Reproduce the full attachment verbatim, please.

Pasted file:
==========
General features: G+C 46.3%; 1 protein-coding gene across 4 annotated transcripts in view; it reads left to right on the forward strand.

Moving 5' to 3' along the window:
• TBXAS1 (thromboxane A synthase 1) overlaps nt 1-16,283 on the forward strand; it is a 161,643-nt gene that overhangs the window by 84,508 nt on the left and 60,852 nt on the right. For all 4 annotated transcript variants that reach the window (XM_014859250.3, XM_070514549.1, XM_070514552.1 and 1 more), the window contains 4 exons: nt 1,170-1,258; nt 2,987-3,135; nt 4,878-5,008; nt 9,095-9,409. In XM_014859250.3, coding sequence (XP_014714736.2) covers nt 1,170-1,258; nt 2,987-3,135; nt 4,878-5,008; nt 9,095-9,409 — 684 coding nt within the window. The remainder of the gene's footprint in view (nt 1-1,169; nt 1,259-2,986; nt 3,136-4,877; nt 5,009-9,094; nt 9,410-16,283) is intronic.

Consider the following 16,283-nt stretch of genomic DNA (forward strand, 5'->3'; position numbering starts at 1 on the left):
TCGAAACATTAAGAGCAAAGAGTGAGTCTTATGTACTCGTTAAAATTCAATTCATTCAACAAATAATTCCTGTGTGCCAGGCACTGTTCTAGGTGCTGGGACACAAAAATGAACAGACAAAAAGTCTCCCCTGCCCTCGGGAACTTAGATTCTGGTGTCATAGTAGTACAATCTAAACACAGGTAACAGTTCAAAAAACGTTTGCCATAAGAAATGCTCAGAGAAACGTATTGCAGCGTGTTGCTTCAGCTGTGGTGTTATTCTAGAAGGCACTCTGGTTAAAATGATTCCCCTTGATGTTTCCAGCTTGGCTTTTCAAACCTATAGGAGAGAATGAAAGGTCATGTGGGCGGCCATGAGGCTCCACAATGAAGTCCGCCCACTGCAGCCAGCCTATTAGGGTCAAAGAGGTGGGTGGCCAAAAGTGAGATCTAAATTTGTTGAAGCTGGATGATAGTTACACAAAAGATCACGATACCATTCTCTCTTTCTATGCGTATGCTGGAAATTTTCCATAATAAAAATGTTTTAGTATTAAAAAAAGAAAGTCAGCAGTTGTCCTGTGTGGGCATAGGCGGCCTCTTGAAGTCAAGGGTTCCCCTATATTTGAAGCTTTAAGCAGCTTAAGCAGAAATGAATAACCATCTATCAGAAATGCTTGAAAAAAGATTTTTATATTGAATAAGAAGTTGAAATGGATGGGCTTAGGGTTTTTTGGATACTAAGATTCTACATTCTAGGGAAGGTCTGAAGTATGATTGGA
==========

General features: G+C 46.3%; 1 protein-coding gene across 4 annotated transcripts in view; it reads left to right on the forward strand.

Moving 5' to 3' along the window:
• TBXAS1 (thromboxane A synthase 1) overlaps nt 1-16,283 on the forward strand; it is a 161,643-nt gene that overhangs the window by 84,508 nt on the left and 60,852 nt on the right. For all 4 annotated transcript variants that reach the window (XM_014859250.3, XM_070514549.1, XM_070514552.1 and 1 more), the window contains 4 exons: nt 1,170-1,258; nt 2,987-3,135; nt 4,878-5,008; nt 9,095-9,409. In XM_014859250.3, coding sequence (XP_014714736.2) covers nt 1,170-1,258; nt 2,987-3,135; nt 4,878-5,008; nt 9,095-9,409 — 684 coding nt within the window. The remainder of the gene's footprint in view (nt 1-1,169; nt 1,259-2,986; nt 3,136-4,877; nt 5,009-9,094; nt 9,410-16,283) is intronic.

Consider the following 16,283-nt stretch of genomic DNA (forward strand, 5'->3'; position numbering starts at 1 on the left):
TCGAAACATTAAGAGCAAAGAGTGAGTCTTATGTACTCGTTAAAATTCAATTCATTCAACAAATAATTCCTGTGTGCCAGGCACTGTTCTAGGTGCTGGGACACAAAAATGAACAGACAAAAAGTCTCCCCTGCCCTCGGGAACTTAGATTCTGGTGTCATAGTAGTACAATCTAAACACAGGTAACAGTTCAAAAAACGTTTGCCATAAGAAATGCTCAGAGAAACGTATTGCAGCGTGTTGCTTCAGCTGTGGTGTTATTCTAGAAGGCACTCTGGTTAAAATGATTCCCCTTGATGTTTCCAGCTTGGCTTTTCAAACCTATAGGAGAGAATGAAAGGTCATGTGGGCGGCCATGAGGCTCCACAATGAAGTCCGCCCACTGCAGCCAGCCTATTAGGGTCAAAGAGGTGGGTGGCCAAAAGTGAGATCTAAATTTGTTGAAGCTGGATGATAGTTACACAAAAGATCACGATACCATTCTCTCTTTCTATGCGTATGCTGGAAATTTTCCATAATAAAAATGTTTTAGTATTAAAAAAAGAAAGTCAGCAGTTGTCCTGTGTGGGCATAGGCGGCCTCTTGAAGTCAAGGGTTCCCCTATATTTGAAGCTTTAAGCAGCTTAAGCAGAAATGAATAACCATCTATCAGAAATGCTTGAAAAAAGATTTTTATATTGAATAAGAAGTTGAAATGGATGGGCTTAGGGTTTTTTGGATACTAAGATTCTACATTCTAGGGAAGGTCTGAAGTATGATTGGA